SUQUAMISH — Land belonging to the Suquamish Tribe is now back under tribal control, following a half-century-long lease which saw the construction of an isolated neighborhood and prevented tribal development and use.
At midnight on June 1, control of the 36-acre property on the Port Madison Indian Reservation was returned to the tribe. The property, known as Suquamish Shores, was initially leased in 1968 to Chief Seattle Properties. The expiration of the lease marked the end to what many tribal members regarded as a bad deal.
The return of the land is a personal matter for Suquamish Tribal Council Chairman Leonard Forsman, whose father was one of the council members that originally approved the lease agreement in 1967.
“It means a lot to me to be chairman when it comes back. [My dad] was on the council when it was signed over and to be able to definitely demonstrate that we were able to endure the impacts of it, and thrive despite of it, it makes me feel a lot more freedom. Before it felt like a feeling of exclusion,” Forsman said. “It was difficult for a lot of families and there were some people that questioned the decision for good reason. There were others that said we did it as a matter of survival.”
At the time, Forsman explained, the tribe lacked the necessary resources and revenue streams to establish a working tribal government. Because of this, the annual payment of $7,250 promised by the lease — while a pittance by today’s standards — seemed to be a lifeline for the tribe in 1967.
“They felt that it was the only way that they could provide the resources that they needed to have a government that functioned,” the chairman said.
In addition to losing control of their lands, Forsman said Chief Seattle Properties also failed to deliver on promises to retain the tribe’s beloved baseball field.
“That was a real hard pill for the people to swallow because of the fact that it was such an important part of the tribe’s celebration grounds and gathering area and also baseball being so popular, there were a lot of memories associated with that field.”
After Chief Seattle Properties established itself on the reservation, Suquamish Shores became a community, separate from the rest of Suquamish.
“As a young person going through downtown and then seeing the sign ‘members and guests only,’ it was difficult to manage for us as young people in the community,” Forsman said. “There wasn’t a whole lot of real social connections between the residents that I noticed in my lifetime.”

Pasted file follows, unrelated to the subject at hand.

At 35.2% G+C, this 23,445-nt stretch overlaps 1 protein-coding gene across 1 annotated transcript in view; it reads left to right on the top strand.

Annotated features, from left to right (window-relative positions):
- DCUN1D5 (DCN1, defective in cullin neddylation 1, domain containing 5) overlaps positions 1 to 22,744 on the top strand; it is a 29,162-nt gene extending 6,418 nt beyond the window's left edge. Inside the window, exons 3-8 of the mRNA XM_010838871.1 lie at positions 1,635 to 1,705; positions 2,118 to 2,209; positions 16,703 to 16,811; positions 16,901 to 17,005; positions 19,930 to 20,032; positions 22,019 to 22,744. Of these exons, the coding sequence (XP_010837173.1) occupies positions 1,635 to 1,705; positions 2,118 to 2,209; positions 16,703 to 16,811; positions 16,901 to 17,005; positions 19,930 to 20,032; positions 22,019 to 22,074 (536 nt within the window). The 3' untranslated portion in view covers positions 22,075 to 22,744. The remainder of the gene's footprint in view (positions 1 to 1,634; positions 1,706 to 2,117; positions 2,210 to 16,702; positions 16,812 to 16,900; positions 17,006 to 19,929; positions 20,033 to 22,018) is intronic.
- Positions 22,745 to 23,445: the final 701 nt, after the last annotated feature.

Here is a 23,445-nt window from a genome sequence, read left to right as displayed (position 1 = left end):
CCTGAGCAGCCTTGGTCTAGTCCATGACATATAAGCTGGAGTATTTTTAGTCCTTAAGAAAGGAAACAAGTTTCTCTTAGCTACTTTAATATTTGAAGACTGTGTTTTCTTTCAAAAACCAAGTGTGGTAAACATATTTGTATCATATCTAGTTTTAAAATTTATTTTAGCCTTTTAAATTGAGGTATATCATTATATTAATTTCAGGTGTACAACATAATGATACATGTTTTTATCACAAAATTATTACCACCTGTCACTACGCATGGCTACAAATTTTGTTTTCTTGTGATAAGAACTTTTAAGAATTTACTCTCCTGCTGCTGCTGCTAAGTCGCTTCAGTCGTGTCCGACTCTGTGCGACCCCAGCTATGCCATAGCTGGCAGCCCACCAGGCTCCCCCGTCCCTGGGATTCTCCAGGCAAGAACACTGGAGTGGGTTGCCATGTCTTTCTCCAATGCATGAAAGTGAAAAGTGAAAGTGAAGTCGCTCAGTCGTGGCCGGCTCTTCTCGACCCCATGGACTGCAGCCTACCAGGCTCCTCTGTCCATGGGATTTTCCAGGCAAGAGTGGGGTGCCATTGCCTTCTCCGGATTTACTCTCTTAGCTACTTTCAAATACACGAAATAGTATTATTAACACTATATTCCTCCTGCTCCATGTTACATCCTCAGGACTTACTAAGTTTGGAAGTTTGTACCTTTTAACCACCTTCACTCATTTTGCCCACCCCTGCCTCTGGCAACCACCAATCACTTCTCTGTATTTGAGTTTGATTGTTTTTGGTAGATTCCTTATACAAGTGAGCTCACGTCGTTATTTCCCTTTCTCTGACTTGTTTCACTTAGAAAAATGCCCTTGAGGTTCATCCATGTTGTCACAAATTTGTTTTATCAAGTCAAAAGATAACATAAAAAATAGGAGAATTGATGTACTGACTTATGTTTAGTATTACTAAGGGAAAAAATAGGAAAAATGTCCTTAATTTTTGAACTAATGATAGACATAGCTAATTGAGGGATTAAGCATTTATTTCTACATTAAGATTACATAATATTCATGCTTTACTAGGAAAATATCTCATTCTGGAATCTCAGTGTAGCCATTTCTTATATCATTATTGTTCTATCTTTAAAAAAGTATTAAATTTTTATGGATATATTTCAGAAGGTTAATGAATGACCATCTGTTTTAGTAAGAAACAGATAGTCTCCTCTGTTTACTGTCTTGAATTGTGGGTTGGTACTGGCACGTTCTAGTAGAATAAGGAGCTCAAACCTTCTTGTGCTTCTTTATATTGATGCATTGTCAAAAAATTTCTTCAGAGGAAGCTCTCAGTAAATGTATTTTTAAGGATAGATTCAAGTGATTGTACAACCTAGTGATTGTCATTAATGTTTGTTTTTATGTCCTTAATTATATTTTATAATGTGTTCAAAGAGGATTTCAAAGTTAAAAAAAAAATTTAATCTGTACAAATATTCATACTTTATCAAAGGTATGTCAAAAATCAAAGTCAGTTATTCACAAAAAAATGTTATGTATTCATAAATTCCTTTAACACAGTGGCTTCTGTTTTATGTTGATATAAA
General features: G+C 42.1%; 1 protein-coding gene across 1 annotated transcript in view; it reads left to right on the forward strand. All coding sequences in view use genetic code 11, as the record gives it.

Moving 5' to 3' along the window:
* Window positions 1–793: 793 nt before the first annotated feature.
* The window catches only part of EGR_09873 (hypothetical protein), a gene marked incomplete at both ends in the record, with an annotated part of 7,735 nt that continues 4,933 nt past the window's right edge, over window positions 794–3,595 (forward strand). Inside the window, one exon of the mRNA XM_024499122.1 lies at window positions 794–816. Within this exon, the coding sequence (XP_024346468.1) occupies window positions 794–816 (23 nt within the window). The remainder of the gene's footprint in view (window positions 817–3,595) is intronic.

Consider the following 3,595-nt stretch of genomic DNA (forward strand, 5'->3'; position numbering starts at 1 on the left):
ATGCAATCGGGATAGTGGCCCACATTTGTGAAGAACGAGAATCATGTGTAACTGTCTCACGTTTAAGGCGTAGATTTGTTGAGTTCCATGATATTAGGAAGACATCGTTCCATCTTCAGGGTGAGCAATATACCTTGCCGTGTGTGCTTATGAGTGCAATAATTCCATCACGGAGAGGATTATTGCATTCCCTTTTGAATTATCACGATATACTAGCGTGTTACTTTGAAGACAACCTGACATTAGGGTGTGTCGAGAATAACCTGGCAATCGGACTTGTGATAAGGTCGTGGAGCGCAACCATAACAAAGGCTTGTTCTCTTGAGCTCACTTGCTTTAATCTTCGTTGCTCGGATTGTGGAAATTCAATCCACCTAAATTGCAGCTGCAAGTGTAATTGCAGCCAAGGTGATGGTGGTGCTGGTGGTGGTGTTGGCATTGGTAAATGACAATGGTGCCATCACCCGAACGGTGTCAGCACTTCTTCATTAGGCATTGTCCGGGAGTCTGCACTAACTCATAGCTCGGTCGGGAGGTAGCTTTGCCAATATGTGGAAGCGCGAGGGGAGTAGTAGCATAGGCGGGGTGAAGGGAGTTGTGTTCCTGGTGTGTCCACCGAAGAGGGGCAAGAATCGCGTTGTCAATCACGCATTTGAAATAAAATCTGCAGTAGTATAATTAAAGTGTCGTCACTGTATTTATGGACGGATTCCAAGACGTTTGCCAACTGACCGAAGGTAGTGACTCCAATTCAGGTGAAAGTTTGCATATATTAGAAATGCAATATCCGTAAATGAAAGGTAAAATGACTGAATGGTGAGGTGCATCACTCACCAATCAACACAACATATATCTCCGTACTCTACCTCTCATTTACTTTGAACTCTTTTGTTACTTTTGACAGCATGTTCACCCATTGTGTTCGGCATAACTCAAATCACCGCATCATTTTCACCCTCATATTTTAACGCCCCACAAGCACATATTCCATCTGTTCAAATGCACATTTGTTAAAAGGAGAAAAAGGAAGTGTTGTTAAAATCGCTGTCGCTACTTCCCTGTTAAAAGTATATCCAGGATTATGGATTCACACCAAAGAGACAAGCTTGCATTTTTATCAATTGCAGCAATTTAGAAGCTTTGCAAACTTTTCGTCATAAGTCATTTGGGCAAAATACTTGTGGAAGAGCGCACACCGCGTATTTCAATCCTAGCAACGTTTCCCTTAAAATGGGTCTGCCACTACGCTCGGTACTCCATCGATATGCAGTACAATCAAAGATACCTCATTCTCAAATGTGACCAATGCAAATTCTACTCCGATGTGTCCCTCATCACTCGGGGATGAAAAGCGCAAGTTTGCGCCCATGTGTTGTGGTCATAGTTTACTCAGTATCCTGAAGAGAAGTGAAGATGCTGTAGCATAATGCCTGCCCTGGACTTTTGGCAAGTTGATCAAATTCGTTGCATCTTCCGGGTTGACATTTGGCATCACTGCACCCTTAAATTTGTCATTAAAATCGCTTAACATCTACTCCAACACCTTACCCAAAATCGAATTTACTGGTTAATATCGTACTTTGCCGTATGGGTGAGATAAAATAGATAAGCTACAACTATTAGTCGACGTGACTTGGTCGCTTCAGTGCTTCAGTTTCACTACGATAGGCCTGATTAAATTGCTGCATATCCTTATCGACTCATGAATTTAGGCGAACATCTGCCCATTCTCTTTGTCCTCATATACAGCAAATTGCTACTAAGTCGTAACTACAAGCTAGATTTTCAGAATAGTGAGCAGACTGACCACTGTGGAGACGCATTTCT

The chairman made a point to note that he feels the Bureau of Indian Affairs, which approved the master lease, held some blame for the bad deal.
“I think the BIA failed us in those days because they facilitated it. They could’ve protected our interests better than they did.”
After leasing the land from the tribe, Chief Seattle Properties subleased lots within Suquamish Shores, upon which many of the sublessees constructed homes.
As per the conditions of the lease agreement, Chief Seattle Properties’ contract with the tribe lasted for 25 years and included an option to renew for another 25 after that. It was during renewal negotiations that Chief Seattle Properties owner Philip Malone walked away from the lease, leaving the tribe to manage the properties and decide what to do with the sublessees. Reluctantly, the tribe extended the lease, allowing the sublessees to stay another 25 years.
April Leigh, a spokesperson with the Suquamish Tribe explained that all of the sublessees were notified that their leases would not be renewed after the 25 years were up.
“By 1994 all of them had been notified, that’s the final date we can absolutely confirm that everyone was notified. Almost all of them were notified significantly earlier than that their leases would not be renewed.” Leigh said.
Given knowledge of the lease’s impending expiration, Leigh said many of the houses were not properly maintained.
“As you can imagine the sublessees were well aware that the leases would not be renewed. Speaking as a community member who walks through that area daily, many of the houses simply weren’t [kept up]. They might’ve been beautiful homes but haven’t had a new roof in 40 years,” she said. “It might’ve been a beautiful waterfront home the windows were never replaced, the plumbing, the electrical has not been upgraded, the foundations were not done correctly.”
When asked whether or not he saw the return of Suquamish Shores as a sort of retribution for past wrongs, Forsman paused for a moment, “Let’s just say it this way, we were seeking retribution by letting the lease run out.”
Now back under full-control of the tribe, Suquamish Shores is slated for redevelopment in three phases over the next 10 years. The first phase will include community spaces, a waterfront park, walking trails and a culturally-themed playground connecting the Suquamish Museum to the Veteran’s Monument near the House of Awakened Culture.
“It is an opportunity that the tribe has been waiting for for 50 years,” Forsman said. “We’ve endured, both politically and culturally and are in a place now that our ancestors who entered into that agreement, were hoping we’d be in when they did it.”
— Nick Twietmeyer is a reporter with Kitsap News Group. You can reach Nick at firstname.lastname@example.org.